‘Community policing’ is an international buzzword that may mean anything from citizen patrols in Kuala Lumpur and Singapore to the highly professional commitment of police working with residents and city agencies in Chicago neighborhoods (Skogan and Hartnett 1997). The vagueness of the term and the potential for abuse—empowering vigilante groups, dividing neighborhoods by building networks of citizen informers—gives warning of its antidemocratic possibilities, and flaws in concept and implementation are notable everywhere. But in theory, community policing promises visible patrols, decentralized command, and the chance for the public to communicate with police about community problems (Skogan and Hartnett 1997, p. 6). Its appeal is an indicator of the public’s desire for participation in and oversight of the institution that is at least theoretically charged with the politically neutral protection of a community’s security. In volatile and crime-ridden Bogota, Colombia, the police chief sees community policing as a remedy for public distrust; in Lusaka, Zambia, businessmen assist the officers assigned to patrol the commercial district; in March 2000, the Israeli Minister of Internal Security announced his intent to reallocate some resources from defense to community policing. Western countries that have already embraced a paradigm shift from the old aims of professionalism and paramilitary discipline in policing to the new community-oriented perspective are coming to the aid of less developed countries that want to get on board. The US has helped El Salvador initiate foot patrols and community relations efforts, the UK has held training sessions for Chinese police chiefs, and officials from the Czech Republic have been consulting with the Canadian Mounted Police.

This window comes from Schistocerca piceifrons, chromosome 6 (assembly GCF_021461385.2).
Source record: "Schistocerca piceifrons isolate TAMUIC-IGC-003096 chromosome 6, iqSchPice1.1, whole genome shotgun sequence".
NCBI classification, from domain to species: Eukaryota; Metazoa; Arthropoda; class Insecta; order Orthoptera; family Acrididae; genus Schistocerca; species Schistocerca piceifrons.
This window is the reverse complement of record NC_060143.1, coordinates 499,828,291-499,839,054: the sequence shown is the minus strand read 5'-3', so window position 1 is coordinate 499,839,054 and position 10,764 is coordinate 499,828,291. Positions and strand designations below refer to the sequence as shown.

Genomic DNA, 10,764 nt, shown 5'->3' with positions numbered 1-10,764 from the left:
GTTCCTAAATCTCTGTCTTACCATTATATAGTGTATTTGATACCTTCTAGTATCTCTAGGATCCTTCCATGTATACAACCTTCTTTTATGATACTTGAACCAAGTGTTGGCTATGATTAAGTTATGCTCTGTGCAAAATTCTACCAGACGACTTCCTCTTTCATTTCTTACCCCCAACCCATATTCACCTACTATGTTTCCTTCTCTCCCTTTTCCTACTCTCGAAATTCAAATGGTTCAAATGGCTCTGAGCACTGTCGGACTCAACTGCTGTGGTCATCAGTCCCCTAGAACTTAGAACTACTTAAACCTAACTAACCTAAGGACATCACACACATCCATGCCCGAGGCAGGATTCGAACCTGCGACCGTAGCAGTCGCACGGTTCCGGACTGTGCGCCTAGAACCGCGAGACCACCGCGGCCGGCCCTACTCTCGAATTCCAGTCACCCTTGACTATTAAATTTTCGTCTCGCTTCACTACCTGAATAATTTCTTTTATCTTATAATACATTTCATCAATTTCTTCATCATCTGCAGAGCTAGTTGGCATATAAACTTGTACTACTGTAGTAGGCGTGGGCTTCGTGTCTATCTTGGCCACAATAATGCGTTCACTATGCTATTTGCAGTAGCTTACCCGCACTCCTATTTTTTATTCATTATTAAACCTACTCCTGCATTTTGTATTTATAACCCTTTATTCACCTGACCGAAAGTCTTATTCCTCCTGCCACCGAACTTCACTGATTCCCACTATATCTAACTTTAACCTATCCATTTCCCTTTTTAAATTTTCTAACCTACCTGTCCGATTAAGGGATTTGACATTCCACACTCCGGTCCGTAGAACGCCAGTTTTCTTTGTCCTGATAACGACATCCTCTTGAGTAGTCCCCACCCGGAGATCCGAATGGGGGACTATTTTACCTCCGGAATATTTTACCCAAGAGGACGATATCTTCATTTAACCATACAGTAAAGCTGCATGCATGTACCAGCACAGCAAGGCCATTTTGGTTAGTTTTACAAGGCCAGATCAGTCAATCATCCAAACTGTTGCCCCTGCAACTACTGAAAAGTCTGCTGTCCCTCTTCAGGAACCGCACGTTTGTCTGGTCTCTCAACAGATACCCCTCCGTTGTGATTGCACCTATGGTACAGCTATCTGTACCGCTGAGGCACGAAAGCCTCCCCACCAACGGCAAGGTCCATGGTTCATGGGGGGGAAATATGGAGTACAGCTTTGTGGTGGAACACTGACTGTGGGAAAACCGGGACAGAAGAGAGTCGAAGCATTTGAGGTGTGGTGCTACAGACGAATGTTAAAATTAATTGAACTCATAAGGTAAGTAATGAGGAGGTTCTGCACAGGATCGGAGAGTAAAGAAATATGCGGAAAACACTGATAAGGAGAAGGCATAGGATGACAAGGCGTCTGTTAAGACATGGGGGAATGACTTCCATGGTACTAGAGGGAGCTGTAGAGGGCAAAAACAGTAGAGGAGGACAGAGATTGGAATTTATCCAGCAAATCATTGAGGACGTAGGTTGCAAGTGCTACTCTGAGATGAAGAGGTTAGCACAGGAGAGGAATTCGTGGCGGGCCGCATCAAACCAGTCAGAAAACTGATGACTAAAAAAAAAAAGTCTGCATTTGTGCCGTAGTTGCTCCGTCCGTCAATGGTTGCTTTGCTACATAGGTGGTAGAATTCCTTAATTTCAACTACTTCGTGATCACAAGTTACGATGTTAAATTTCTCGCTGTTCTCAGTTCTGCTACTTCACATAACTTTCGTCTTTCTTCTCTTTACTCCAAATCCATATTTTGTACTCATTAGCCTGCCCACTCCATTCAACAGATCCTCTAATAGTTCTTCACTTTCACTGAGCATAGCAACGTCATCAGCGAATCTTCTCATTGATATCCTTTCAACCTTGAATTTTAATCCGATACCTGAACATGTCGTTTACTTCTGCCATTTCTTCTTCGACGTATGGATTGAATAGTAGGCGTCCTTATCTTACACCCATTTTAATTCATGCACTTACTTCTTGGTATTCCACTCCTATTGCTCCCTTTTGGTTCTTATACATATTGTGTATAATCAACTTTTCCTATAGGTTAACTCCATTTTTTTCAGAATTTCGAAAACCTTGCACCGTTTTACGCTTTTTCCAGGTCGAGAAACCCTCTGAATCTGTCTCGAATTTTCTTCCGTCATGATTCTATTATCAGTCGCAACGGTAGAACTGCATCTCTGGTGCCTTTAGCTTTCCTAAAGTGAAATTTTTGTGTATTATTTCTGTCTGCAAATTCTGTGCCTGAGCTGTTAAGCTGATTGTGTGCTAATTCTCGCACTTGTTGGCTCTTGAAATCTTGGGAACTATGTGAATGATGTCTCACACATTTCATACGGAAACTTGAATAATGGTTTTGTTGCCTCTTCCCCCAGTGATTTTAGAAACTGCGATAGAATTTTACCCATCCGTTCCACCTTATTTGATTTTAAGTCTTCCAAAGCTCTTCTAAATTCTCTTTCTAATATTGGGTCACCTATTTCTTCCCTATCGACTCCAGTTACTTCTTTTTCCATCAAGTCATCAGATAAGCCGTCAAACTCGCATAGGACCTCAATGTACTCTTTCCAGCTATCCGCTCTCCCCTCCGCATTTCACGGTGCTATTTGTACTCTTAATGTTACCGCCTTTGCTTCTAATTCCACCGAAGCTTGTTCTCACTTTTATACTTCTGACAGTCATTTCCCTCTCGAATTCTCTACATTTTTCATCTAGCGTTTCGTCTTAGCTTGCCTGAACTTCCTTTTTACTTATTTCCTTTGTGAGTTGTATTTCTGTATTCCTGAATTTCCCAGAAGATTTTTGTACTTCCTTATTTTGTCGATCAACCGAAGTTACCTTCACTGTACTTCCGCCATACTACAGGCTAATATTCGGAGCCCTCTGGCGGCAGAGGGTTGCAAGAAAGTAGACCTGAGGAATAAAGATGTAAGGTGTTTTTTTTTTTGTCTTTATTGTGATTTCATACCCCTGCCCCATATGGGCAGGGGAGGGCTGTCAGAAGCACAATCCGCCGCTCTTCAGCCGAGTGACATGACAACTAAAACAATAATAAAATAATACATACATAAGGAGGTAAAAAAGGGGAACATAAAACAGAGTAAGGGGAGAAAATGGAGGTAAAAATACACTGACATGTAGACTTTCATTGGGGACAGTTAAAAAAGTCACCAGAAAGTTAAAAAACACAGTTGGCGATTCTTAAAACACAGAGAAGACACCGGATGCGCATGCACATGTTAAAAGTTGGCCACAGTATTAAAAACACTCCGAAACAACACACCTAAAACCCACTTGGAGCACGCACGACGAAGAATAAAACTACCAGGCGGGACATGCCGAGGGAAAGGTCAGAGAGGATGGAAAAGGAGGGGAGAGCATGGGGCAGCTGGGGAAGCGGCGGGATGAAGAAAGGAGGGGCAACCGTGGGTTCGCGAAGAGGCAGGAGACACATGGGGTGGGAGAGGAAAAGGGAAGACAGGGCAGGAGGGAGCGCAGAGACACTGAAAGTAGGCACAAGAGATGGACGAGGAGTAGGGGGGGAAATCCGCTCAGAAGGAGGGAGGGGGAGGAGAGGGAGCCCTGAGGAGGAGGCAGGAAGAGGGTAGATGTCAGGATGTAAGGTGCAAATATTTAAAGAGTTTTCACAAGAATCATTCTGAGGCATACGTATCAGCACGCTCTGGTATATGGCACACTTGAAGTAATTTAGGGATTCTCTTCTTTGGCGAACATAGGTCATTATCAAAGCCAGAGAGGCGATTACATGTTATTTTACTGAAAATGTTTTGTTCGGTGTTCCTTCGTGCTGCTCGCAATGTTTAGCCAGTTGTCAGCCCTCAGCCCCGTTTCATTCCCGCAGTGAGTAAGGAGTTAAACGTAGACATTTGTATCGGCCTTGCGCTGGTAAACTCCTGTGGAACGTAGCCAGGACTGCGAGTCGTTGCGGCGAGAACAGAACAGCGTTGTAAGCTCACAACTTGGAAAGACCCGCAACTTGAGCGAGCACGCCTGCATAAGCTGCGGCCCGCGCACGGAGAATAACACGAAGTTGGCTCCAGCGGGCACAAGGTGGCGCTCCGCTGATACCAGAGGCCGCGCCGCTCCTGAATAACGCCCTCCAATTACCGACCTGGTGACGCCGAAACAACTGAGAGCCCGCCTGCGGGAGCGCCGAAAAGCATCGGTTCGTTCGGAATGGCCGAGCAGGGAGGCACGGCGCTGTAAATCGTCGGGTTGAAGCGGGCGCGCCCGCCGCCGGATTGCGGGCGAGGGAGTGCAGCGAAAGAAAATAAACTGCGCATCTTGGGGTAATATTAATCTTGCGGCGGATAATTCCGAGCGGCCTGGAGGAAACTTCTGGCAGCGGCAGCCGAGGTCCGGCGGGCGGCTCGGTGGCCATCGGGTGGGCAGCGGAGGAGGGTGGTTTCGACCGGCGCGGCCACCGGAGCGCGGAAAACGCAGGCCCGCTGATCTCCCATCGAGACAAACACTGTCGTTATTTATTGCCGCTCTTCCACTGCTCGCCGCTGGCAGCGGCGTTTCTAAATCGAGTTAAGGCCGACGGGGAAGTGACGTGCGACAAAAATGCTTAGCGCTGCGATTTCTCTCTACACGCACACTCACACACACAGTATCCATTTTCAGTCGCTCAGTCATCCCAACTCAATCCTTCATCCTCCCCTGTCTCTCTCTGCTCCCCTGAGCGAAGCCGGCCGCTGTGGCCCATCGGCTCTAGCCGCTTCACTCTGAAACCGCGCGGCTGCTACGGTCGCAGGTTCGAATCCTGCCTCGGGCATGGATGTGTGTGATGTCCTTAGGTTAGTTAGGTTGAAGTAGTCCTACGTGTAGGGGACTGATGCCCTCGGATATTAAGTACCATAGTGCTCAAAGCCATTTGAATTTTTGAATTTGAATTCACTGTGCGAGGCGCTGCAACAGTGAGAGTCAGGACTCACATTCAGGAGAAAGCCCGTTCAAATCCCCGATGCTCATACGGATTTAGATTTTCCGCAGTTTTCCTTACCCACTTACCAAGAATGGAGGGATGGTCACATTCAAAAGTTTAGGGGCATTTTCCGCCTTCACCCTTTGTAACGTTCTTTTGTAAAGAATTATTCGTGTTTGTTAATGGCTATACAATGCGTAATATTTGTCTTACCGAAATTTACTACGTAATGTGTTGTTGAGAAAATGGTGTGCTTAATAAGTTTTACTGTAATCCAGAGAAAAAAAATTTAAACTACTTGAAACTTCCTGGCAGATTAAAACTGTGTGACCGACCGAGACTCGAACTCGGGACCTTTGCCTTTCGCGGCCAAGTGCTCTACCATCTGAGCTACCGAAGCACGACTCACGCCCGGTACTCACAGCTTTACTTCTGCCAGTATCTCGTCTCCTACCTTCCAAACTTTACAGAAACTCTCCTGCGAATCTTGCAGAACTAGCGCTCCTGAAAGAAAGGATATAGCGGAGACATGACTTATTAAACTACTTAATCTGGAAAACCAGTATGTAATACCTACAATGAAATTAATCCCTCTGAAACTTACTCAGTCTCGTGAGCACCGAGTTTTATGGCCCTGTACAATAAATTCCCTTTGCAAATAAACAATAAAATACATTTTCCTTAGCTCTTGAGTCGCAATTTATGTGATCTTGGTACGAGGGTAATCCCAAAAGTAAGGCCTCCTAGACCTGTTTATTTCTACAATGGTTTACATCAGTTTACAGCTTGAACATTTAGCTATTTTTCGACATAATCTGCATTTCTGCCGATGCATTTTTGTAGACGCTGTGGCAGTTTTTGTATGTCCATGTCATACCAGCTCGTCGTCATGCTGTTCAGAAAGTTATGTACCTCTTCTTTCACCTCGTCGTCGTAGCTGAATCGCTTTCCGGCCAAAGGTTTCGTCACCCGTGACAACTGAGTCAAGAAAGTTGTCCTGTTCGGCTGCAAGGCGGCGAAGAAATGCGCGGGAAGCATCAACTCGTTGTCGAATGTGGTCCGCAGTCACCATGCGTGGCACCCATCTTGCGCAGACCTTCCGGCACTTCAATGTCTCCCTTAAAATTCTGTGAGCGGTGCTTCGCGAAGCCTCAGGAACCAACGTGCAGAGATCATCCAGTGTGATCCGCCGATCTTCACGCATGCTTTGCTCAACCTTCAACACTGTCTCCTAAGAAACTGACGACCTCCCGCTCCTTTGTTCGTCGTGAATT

Greater public accountability is also furthered by governmental concern over the police brutality, bias, and corruption that are endemic in many countries. In the US, the Crime Act of 1994 has given the federal government unprecedented authority to investigate abuses in local police departments; investigations of police practices in Los Angeles, New York, and Buffalo, among other cities, have resulted. In Britain, the race relations law has been expanded to include liability for police bias, following the charge of institutional racism made against the London Metropolitan Police after a botched investigation of the murder of a black teenager killed by whites. Anti-corruption campaigns in Latin America and Africa include a focus on police, and local corruption in Japan led the National Police Agency to institute random inspections of prefecture management and conduct. While it is unlikely that major changes in police culture will occur soon as the result of these measures, they are reinforced by international pressures, some of which carry powerful incentives for change. Turkey’s effort to comply with requirements for admission to the European Union includes new legislation that would encourage the prosecution of police who torture.